“What we need to question is bricks, concrete, glass, our table manners, our utensils, our tools, the way we spend our time, our rhythms. To question that which seems to have ceased forever to astonish us. We live, true, we breathe, true; we walk, we go downstairs, we sit at a table in order to eat, we lie down on a bed on order to sleep. How? Where? When? Why? ― Georges Perec: L’Infra Ordinaire
I am drawn to the human tendency to physically and psychologically accumulate potent objects. Much of my work revolves around the idea that memory, with all its temporal shifts, attaches itself to the physical environment and the accumulated objects with which we surround ourselves like an ephemeral residue. Memory is a nebulous thing. I am intrigued by the amorphous chronology of remembering and its non-linear behavior in opposition to our customary human perception and experience of time. From our vantage point, the arrow of time moves in one direction, always forward. Memory loops around time, folds unto itself, speeds up and slows down and weaves around us, subtly haunting us with the slightest Proustian provocation – be it a letter stuffed away in a jean pocket, the smell of lilac, a piece of furniture in your bedroom from your mother, or a scuff on the wall. They are all conduits for memory, a way to expand our present, to weave in and out of time, regardless of tense. The objects we choose to keep and the space with which we fill them are extensions of our bodies, minds, and experiences beyond time.
I often reference modes of storage usually found within a domestic space of a home like a chest of drawers or shelving. I see this as a ordering of actual space, which could arguably be the physical manifestation of how memory is stored and retrieved in our minds. Our space is our mind. I am particularly drawn to thresholds, both literal and metaphorical, like a wall, doorway, windowpane, or the line between public and private space, permanence and impermanence, past and present, perception and reality. These all represent the state of between, boundaries, or of division between worlds – the interstice where I see memory inhabiting. I imagine the construction of the walls of our homes as embedded with our memories, with the daily accumulation and sedimentation as evidence of time past. Our tangible clothes, bowls, cutlery, and furniture along with our seemingly intangible habits, routines, and thoughts become stratified bricks composing an historical core sample of our lives. These become part of a physical, psychological, and metaphorical architecture, one that, perhaps, memory would take if it assumed the physical form.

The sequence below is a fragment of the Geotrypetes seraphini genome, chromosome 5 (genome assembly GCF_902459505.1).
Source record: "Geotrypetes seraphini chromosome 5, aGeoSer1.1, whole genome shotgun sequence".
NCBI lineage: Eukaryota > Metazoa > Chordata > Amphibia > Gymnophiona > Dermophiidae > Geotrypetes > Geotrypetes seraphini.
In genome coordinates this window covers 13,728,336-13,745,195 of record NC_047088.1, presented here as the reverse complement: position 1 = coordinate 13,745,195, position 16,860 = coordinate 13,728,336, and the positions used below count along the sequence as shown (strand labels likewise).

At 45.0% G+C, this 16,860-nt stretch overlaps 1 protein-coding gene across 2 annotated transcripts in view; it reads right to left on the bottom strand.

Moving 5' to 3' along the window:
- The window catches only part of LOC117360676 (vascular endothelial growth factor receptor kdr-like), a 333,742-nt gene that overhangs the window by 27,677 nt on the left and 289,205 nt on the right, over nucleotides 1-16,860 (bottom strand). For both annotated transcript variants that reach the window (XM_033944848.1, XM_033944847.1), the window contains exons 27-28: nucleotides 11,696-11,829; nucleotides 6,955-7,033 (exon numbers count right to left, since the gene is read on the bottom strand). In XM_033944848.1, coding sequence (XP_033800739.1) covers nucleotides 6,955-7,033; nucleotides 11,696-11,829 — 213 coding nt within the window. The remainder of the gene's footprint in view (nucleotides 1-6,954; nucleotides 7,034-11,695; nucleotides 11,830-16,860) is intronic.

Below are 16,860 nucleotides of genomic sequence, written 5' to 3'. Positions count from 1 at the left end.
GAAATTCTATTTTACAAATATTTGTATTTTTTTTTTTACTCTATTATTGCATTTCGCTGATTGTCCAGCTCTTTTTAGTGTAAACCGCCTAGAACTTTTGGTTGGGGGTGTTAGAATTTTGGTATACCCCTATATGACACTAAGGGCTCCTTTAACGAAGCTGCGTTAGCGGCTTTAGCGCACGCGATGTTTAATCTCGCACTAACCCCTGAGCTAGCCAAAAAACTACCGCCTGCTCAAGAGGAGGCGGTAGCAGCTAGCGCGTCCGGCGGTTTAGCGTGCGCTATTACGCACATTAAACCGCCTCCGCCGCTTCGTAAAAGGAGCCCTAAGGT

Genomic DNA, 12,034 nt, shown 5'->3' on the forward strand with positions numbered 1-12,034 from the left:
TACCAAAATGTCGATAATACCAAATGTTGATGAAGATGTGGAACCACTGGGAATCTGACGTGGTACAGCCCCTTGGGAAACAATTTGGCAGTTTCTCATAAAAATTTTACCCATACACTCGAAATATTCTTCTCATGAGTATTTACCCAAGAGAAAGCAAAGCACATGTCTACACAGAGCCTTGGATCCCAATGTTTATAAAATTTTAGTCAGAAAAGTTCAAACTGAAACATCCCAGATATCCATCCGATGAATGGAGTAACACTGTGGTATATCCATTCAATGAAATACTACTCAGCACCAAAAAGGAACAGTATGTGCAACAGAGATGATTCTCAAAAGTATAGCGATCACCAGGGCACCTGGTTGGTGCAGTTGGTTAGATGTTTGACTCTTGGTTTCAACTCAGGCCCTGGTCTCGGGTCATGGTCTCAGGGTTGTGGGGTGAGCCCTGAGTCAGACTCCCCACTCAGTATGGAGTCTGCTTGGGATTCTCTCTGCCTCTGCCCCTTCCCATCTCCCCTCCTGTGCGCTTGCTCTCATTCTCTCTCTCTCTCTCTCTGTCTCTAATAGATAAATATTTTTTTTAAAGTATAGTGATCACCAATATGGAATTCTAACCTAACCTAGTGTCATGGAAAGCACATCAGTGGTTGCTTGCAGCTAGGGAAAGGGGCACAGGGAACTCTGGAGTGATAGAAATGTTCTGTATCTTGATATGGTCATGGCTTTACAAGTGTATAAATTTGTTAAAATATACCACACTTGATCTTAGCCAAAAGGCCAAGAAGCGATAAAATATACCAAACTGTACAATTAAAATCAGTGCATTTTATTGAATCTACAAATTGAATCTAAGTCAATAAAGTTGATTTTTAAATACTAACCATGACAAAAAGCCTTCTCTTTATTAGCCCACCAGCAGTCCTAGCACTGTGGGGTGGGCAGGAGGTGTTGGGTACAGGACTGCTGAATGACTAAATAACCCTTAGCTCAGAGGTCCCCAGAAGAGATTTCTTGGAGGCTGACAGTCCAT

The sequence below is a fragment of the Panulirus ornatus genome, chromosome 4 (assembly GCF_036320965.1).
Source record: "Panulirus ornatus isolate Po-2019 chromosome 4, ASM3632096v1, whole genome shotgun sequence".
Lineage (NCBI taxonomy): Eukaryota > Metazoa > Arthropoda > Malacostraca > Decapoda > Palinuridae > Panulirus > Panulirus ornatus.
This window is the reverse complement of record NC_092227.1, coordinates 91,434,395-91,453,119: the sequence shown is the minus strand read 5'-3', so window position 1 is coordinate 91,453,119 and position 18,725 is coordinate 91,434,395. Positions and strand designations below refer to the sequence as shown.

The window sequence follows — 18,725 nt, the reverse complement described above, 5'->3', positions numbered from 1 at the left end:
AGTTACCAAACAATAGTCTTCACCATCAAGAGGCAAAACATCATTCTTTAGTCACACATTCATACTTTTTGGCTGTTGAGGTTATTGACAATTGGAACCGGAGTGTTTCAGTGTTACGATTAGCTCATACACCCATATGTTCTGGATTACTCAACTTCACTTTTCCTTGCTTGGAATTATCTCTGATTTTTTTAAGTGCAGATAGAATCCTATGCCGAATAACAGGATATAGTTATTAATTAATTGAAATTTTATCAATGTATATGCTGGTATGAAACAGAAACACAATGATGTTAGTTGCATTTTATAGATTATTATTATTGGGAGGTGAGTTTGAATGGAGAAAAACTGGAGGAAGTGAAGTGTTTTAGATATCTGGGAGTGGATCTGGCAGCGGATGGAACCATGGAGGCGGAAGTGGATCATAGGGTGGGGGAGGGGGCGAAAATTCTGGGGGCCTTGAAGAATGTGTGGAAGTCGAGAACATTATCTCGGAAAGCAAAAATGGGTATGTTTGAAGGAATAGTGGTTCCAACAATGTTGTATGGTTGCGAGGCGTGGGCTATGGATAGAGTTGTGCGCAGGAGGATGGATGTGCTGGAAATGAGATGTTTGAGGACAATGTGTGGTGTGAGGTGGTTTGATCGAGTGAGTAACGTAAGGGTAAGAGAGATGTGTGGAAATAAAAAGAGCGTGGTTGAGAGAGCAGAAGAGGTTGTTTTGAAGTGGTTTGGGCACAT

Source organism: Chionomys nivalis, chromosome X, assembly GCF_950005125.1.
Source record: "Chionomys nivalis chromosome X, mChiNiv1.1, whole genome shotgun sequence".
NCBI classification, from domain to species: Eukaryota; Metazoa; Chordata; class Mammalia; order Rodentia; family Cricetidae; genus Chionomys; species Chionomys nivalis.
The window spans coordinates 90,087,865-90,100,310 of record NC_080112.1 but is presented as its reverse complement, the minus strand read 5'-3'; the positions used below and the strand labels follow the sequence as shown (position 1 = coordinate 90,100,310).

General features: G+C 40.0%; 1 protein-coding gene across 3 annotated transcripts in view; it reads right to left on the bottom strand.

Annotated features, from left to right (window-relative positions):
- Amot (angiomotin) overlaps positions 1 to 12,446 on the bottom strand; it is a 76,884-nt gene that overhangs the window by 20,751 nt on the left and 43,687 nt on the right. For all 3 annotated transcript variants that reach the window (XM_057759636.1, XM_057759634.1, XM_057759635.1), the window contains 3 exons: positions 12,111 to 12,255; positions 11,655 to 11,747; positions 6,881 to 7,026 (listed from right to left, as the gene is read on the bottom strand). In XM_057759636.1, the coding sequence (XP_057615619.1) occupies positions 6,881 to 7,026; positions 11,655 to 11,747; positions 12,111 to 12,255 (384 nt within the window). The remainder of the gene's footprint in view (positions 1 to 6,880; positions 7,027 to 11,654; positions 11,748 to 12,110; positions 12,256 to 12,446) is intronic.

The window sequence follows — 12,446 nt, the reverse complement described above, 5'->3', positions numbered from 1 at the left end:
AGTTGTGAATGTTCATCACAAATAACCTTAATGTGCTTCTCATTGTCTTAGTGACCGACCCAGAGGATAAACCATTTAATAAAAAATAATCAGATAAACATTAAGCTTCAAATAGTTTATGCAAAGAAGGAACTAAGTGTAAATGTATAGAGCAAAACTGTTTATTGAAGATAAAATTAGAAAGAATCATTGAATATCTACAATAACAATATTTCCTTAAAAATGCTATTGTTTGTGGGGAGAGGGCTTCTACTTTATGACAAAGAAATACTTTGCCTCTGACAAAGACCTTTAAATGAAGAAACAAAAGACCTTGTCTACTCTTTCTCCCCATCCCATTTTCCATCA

I use clay for its conceptual and transformative properties. One of the most important techniques I use throughout my work to support my ideas is slip dipping. I mostly use clothes, clothing and certain textural qualities of cloth as my substrate to dip in porcelain slip. I utilize cloth as a reference to things that are familiar to us in our daily lives – the zig-zag of corduroy, or a zipper, lace, the loops of a knit sweater. Slip dipping invests a given material or object and creates a protective layer of clay. Still in its raw state, the fluidity of the cloth is held in suspension and becomes timeless, unmoving. The slip is easily cracked open or dissolved by water to reveal the underlying core of fabric – breakable and impermanent. In its fired state, the original material is lost, leaving a detailed hollow porcelain shell. Its thin shell is perhaps more fragile in its permanent fired-state, and more easily broken by gravity or the slightest misstep than before. For the work, this duality found in the fragility and absence or disappearance of matter is as equally crucial as the tangible ceramic material left after the firing. The hollow space is much like a memory, something without mass, but still having an indelible weight.
In new work in progress, I have begun experimenting with slumping glass cups and other functional items found in the kitchen cupboard. Slumping of glass stemware and firing cutlery contort the forms in a way that keeps them recognizable, but alters their forms in strange ways– familiar, but weird, surreal, uncanny. There is the German word unheimlich, a term that is associated with ideas of the uncanny and imparts a sense of lurking or an uncomfortable sense of haunting – just beyond familiar. In this developing work, this notion of unheimlich is becoming more central and joined with revealing what lays hidden just beneath our normal vision in our homes – the accumulation of things under our floorboards and in between our walls. In conjunction with slumping glass, other materials like plaster, cement, wax, paper, and different substrates for growing crystals offer opportunities for further transformation of everyday object.
Anything dealing with the peculiarities of time captures my attention, from geologic time, perhaps the very root of ceramics, to the greater universe. With time as the conceptual scaffolding of my work, my curiosity has lead me to, of all places, quantum physics and the theory of general relativity. The compression and stretching of time and how we experience its passage in the cosmos, is enthralling and perplexing. Human memory parallels general relativity in how time can be pushed and pulled in the gravity of a single moment of remembering.